Spider is a balloon-borne instrument designed to search for the signature of primordial gravity waves that is (hopefully) encoded in the polarization of the CMB. The gravity waves are expected remnants from the epoch of Inflation – a period of exponential expansion of the universe when it was only (roughly, and if we’ve got this right) 10^-34 seconds old.
Spider’s design consists of six independent telescopes operating at two frequencies (90, 150GHz), with the optics cooled to 4 Kelvin and the bolometric detectors cooled to 0.25K.
We completed our integration with NASA’s ballooning flight systems in the summer of 2013 at CSBF in Palestine, TX. We were scheduled to fly a 20-day long-duration balloon (LDB) flight in December 2012 from Antarctica, but our program was delayed for a year due to the federal shutdown in October 2013. We hope to fly in December 2014.
The picture above shows Spider nearly fully assembled, though without its aluminized mylar walls and sun shields. As you can see in that picture, the gondola (built at U. Toronto) is made of lightweight carbon fiber tubes. It’s controlled by computers that tell it where to point (accomplished by motors that drive a reaction wheel on the azimuth axis, and which tilt an inner telescope frame relative to the outer frame forming an elevation axis), and which store the data from the cameras.
This picture shows one of the Spider focal planes (built at Caltech/JPL), which consists of four “tiles”, each of which is an 8×8 array (for the 150GHz cameras) or 6×6 array (for the 90GHz cameras) of polarization sensitive pixels. The detectors are superconducting sensors that operate from a base temperature of 0.3 Kelvin, cooled by a custom Helium-3 refrigerator. (This particular focal plane happens to be one of the 90GHz ones, but the 150GHz ones look nearly identical).
The six telescopes and their cameras are cooled in this very large liquid Helium-cooled cryostat (built and debugged at Princeton), known to us as “Theo”. It holds nearly 1200 liters of liquid helium, hopefully enough to last through a 20 day flight before it all boils off and the system warms up. The telescopes look out the other end of Theo, as you can see in the first picture on this page. This photo shows the back size, where the cryogens are inserted.
This is the business end of Theo (where the photons come in), with the vacuum endcap and other shielding removed. Here you can see three 150GHz (dark) and two 90GHz (light) halfwave plates (built at Case); they’re different colors because we use different materials for the antireflection coatings on the sapphires. (One telescope is missing, hence the open tube on the lower left.)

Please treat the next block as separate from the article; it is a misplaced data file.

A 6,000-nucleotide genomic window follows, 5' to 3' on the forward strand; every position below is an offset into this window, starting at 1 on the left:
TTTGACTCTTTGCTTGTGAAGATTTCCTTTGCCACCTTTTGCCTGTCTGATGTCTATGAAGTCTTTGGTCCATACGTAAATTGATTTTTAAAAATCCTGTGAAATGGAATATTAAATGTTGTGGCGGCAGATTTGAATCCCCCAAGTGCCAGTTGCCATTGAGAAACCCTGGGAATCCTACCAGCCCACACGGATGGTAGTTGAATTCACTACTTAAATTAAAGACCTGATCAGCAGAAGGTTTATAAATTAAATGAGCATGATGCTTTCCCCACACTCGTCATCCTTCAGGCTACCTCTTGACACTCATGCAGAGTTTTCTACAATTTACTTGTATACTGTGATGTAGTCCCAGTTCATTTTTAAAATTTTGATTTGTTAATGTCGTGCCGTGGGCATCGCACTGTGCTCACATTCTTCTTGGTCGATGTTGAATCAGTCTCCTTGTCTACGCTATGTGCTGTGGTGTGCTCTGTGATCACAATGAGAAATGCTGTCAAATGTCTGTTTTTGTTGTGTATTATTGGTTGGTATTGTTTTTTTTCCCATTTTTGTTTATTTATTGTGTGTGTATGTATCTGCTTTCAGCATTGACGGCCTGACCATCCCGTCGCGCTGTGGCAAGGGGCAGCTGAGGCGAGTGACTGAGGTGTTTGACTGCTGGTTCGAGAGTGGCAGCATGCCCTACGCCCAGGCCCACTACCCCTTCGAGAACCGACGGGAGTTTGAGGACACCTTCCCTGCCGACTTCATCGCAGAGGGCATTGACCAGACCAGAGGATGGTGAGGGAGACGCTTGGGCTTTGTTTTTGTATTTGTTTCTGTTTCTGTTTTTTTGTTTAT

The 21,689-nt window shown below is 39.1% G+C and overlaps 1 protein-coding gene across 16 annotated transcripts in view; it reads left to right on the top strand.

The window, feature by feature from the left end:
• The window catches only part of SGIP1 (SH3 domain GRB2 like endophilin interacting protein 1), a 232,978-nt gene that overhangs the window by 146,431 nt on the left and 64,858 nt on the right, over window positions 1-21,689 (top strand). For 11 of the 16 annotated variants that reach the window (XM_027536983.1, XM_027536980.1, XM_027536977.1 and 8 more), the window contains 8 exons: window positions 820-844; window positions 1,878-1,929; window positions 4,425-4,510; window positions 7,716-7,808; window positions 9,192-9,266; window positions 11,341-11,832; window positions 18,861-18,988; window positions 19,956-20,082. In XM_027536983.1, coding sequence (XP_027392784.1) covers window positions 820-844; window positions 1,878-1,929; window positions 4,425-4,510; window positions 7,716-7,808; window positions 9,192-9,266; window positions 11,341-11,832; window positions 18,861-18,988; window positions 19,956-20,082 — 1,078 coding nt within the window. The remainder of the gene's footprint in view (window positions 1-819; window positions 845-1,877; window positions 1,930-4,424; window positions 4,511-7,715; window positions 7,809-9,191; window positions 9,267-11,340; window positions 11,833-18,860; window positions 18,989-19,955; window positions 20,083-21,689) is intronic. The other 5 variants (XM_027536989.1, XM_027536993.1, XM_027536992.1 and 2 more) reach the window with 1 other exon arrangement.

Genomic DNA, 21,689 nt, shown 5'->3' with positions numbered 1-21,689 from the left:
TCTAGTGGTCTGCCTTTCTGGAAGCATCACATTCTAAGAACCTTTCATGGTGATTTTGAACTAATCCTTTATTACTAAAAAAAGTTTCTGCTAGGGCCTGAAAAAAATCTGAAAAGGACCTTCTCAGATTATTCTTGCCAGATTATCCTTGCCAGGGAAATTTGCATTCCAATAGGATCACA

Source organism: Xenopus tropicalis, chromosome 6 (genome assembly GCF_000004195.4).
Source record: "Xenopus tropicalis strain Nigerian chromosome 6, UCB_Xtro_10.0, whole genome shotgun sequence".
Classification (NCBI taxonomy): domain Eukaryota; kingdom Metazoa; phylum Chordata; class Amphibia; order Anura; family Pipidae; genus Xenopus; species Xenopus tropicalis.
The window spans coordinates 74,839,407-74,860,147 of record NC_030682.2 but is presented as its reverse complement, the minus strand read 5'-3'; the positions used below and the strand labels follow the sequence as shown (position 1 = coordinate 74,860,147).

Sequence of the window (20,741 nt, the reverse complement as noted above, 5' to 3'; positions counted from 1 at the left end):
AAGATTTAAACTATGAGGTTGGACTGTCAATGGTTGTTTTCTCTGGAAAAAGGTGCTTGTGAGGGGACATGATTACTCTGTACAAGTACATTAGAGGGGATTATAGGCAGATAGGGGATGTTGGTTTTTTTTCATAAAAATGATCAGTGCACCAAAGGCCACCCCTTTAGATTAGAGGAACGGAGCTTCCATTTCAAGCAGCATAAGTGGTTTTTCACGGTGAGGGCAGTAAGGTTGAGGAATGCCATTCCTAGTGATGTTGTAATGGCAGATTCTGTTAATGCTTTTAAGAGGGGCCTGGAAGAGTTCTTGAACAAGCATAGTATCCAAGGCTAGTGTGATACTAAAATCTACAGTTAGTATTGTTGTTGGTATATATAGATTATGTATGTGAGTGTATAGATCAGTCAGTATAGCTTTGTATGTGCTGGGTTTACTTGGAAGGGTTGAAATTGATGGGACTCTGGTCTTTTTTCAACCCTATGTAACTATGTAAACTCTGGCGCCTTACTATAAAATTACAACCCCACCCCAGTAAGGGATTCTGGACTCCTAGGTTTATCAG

This is one of the 150 GHz halfwave plates, mounted in its cryogenic rotator. The stepper motor and worm gear combination will be used to rotate the HWP by 22.5degrees once per day during flight. This rotates the polarization sensitivity of the detectors without significantly affecting their angular response on the sky.
There are many publications describing Spider in more detail:
- “SPIDER: Probing the Early Universe with a Suborbital Polarimeter”, A. Fraisse etal, http://arxiv.org/abs/1106.3087
- “Thermal architecture for the SPIDER flight cryostat”, J. Gudmundsson etal, http://arxiv.org/abs/1106.2507
- “Design and performance of the Spider instrument”, M. Runyan etal, http://arxiv.org/abs/1106.2173
- “SPIDER: a balloon-borne CMB polarimeter for large angular scales”, J. Fillipini etal, http://arxiv.org/abs/1106.2158
- “Spider Optimization II: Optical, Magnetic and Foreground Effects”, D. T. O’Dea etal, http://arxiv.org/abs/1102.0559
- “Modeling and characterization of the SPIDER half-wave plate”, http://arxiv.org/abs/1006.3874
- “SPIDER: A Balloon-borne Large-scale CMB Polarimeter”, B. P. Crill etal, http://arxiv.org/abs/0807.1548
- “Spider Optimization: Probing the Systematics of a Large Scale B-Mode Experiment”, C. J. MacTavish etal, arXiv:0710.0375
- “SPIDER: a new balloon-borne experiment to measure CMB polarization on large angular scales”, T. E. Montroy etal, Proceedings of the SPIE, ed L. M. Step, v 6267, p62670R, (2006). (This describes the Spider instrument as originally conceived.)
In addition to the effort at CWRU, the Spider collaboration includes groups at Caltech, JPL, U. Toronto, UBC, NIST, Cardiff, and the Imperial College of London.